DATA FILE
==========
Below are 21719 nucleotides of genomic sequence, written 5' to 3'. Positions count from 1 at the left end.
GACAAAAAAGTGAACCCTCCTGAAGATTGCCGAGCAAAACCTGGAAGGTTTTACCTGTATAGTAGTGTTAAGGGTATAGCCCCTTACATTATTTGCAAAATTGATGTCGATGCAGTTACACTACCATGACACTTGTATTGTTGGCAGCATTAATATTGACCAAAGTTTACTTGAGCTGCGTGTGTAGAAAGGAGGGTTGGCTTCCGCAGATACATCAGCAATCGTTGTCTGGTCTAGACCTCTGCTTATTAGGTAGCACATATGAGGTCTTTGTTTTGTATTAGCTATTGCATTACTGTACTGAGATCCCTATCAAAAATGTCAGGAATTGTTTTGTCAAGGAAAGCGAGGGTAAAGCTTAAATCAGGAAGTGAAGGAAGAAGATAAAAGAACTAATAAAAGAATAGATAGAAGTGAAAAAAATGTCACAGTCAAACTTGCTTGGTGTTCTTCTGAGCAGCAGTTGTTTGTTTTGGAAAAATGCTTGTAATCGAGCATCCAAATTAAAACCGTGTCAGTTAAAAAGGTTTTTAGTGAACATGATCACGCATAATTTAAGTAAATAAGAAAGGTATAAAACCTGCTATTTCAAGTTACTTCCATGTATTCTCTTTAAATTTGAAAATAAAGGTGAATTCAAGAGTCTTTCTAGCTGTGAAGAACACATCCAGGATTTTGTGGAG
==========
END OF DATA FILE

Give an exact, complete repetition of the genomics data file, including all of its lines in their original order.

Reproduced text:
Below are 21719 nucleotides of genomic sequence, written 5' to 3'. Positions count from 1 at the left end.
GACAAAAAAGTGAACCCTCCTGAAGATTGCCGAGCAAAACCTGGAAGGTTTTACCTGTATAGTAGTGTTAAGGGTATAGCCCCTTACATTATTTGCAAAATTGATGTCGATGCAGTTACACTACCATGACACTTGTATTGTTGGCAGCATTAATATTGACCAAAGTTTACTTGAGCTGCGTGTGTAGAAAGGAGGGTTGGCTTCCGCAGATACATCAGCAATCGTTGTCTGGTCTAGACCTCTGCTTATTAGGTAGCACATATGAGGTCTTTGTTTTGTATTAGCTATTGCATTACTGTACTGAGATCCCTATCAAAAATGTCAGGAATTGTTTTGTCAAGGAAAGCGAGGGTAAAGCTTAAATCAGGAAGTGAAGGAAGAAGATAAAAGAACTAATAAAAGAATAGATAGAAGTGAAAAAAATGTCACAGTCAAACTTGCTTGGTGTTCTTCTGAGCAGCAGTTGTTTGTTTTGGAAAAATGCTTGTAATCGAGCATCCAAATTAAAACCGTGTCAGTTAAAAAGGTTTTTAGTGAACATGATCACGCATAATTTAAGTAAATAAGAAAGGTATAAAACCTGCTATTTCAAGTTACTTCCATGTATTCTCTTTAAATTTGAAAATAAAGGTGAATTCAAGAGTCTTTCTAGCTGTGAAGAACACATCCAGGATTTTGTGGAG